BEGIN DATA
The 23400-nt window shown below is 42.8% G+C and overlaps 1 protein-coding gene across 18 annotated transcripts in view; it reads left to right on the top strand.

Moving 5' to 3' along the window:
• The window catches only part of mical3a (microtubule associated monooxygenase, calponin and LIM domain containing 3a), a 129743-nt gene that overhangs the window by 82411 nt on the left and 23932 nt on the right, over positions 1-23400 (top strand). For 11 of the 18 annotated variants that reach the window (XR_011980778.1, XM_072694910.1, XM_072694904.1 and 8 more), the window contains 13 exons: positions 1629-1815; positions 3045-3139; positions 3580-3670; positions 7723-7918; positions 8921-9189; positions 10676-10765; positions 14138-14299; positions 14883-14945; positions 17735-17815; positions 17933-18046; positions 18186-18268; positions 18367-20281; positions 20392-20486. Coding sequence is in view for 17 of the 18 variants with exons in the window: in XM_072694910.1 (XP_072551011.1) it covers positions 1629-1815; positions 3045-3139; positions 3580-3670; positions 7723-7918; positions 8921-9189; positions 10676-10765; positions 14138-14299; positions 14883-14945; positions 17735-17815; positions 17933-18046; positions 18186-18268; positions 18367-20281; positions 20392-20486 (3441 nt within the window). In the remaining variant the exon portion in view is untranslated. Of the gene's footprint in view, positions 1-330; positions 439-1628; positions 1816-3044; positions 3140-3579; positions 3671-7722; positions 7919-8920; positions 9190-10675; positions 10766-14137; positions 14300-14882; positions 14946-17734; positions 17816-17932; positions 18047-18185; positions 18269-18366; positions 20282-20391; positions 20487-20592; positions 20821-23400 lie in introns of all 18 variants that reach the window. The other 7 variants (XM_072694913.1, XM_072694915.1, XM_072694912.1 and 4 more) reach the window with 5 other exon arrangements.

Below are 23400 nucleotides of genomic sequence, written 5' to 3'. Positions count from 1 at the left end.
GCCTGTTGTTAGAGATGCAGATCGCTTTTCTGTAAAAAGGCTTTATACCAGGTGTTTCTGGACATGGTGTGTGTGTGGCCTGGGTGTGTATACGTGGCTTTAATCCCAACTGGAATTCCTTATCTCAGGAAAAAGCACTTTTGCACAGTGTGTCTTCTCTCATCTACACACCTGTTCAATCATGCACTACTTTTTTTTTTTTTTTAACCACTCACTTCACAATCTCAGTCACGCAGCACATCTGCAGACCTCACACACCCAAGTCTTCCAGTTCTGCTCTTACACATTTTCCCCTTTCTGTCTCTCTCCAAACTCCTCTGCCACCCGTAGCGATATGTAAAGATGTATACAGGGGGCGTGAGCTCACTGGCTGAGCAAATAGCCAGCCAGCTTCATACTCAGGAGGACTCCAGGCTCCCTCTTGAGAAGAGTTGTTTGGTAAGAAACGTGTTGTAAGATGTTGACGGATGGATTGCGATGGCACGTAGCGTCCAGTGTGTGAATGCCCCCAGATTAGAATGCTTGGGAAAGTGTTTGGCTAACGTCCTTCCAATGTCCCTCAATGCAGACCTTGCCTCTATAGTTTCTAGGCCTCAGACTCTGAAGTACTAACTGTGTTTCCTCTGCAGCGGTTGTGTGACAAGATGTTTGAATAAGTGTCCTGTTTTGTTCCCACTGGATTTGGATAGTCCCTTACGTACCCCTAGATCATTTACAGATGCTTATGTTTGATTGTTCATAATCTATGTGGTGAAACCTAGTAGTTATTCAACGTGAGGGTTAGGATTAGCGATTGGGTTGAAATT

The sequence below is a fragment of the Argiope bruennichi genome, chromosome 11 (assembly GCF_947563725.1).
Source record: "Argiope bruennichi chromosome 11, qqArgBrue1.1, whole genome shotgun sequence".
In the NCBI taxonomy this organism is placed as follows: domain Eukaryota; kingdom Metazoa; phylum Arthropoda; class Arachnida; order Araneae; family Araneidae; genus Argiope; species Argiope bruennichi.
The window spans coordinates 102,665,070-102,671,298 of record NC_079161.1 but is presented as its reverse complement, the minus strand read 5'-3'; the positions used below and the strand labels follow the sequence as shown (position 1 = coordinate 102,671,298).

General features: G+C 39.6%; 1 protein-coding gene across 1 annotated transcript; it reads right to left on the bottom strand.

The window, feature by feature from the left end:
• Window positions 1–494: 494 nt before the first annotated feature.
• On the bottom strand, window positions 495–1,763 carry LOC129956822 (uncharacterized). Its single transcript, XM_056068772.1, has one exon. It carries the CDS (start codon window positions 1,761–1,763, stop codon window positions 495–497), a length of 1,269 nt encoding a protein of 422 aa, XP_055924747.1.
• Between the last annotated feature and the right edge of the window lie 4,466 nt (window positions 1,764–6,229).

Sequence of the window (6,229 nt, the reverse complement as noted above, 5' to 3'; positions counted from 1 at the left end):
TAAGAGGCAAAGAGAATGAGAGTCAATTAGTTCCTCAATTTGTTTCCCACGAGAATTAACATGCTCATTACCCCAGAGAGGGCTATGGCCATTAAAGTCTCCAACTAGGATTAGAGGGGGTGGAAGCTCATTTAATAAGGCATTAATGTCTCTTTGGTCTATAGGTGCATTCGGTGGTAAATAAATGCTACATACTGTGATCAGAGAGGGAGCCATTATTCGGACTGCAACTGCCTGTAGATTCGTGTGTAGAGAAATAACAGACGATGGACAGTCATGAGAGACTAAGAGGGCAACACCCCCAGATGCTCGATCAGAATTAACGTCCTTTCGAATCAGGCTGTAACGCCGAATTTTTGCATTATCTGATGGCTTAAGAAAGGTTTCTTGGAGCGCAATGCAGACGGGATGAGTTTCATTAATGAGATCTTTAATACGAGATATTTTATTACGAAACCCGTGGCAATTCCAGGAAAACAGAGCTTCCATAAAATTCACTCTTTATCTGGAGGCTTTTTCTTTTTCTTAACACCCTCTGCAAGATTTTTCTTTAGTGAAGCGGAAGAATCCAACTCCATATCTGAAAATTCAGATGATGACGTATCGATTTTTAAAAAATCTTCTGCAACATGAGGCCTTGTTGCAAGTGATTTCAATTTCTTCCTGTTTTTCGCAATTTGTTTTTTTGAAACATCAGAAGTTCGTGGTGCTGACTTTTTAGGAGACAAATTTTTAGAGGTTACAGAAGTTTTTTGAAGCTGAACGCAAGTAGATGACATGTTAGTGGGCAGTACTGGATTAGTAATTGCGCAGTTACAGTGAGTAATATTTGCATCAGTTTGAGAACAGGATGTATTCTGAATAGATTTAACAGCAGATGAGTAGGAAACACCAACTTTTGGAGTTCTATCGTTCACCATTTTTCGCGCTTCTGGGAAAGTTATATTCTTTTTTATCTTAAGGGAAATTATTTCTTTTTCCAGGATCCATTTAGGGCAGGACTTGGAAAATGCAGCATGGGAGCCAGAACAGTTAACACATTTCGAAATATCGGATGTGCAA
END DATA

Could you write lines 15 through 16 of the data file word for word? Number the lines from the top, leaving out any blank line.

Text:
Sequence of the window (6,229 nt, the reverse complement as noted above, 5' to 3'; positions counted from 1 at the left end):
TAAGAGGCAAAGAGAATGAGAGTCAATTAGTTCCTCAATTTGTTTCCCACGAGAATTAACATGCTCATTACCCCAGAGAGGGCTATGGCCATTAAAGTCTCCAACTAGGATTAGAGGGGGTGGAAGCTCATTTAATAAGGCATTAATGTCTCTTTGGTCTATAGGTGCATTCGGTGGTAAATAAATGCTACATACTGTGATCAGAGAGGGAGCCATTATTCGGACTGCAACTGCCTGTAGATTCGTGTGTAGAGAAATAACAGACGATGGACAGTCATGAGAGACTAAGAGGGCAACACCCCCAGATGCTCGATCAGAATTAACGTCCTTTCGAATCAGGCTGTAACGCCGAATTTTTGCATTATCTGATGGCTTAAGAAAGGTTTCTTGGAGCGCAATGCAGACGGGATGAGTTTCATTAATGAGATCTTTAATACGAGATATTTTATTACGAAACCCGTGGCAATTCCAGGAAAACAGAGCTTCCATAAAATTCACTCTTTATCTGGAGGCTTTTTCTTTTTCTTAACACCCTCTGCAAGATTTTTCTTTAGTGAAGCGGAAGAATCCAACTCCATATCTGAAAATTCAGATGATGACGTATCGATTTTTAAAAAATCTTCTGCAACATGAGGCCTTGTTGCAAGTGATTTCAATTTCTTCCTGTTTTTCGCAATTTGTTTTTTTGAAACATCAGAAGTTCGTGGTGCTGACTTTTTAGGAGACAAATTTTTAGAGGTTACAGAAGTTTTTTGAAGCTGAACGCAAGTAGATGACATGTTAGTGGGCAGTACTGGATTAGTAATTGCGCAGTTACAGTGAGTAATATTTGCATCAGTTTGAGAACAGGATGTATTCTGAATAGATTTAACAGCAGATGAGTAGGAAACACCAACTTTTGGAGTTCTATCGTTCACCATTTTTCGCGCTTCTGGGAAAGTTATATTCTTTTTTATCTTAAGGGAAATTATTTCTTTTTCCAGGATCCATTTAGGGCAGGACTTGGAAAATGCAGCATGGGAGCCAGAACAGTTAACACATTTCGAAATATCGGATGTGCAA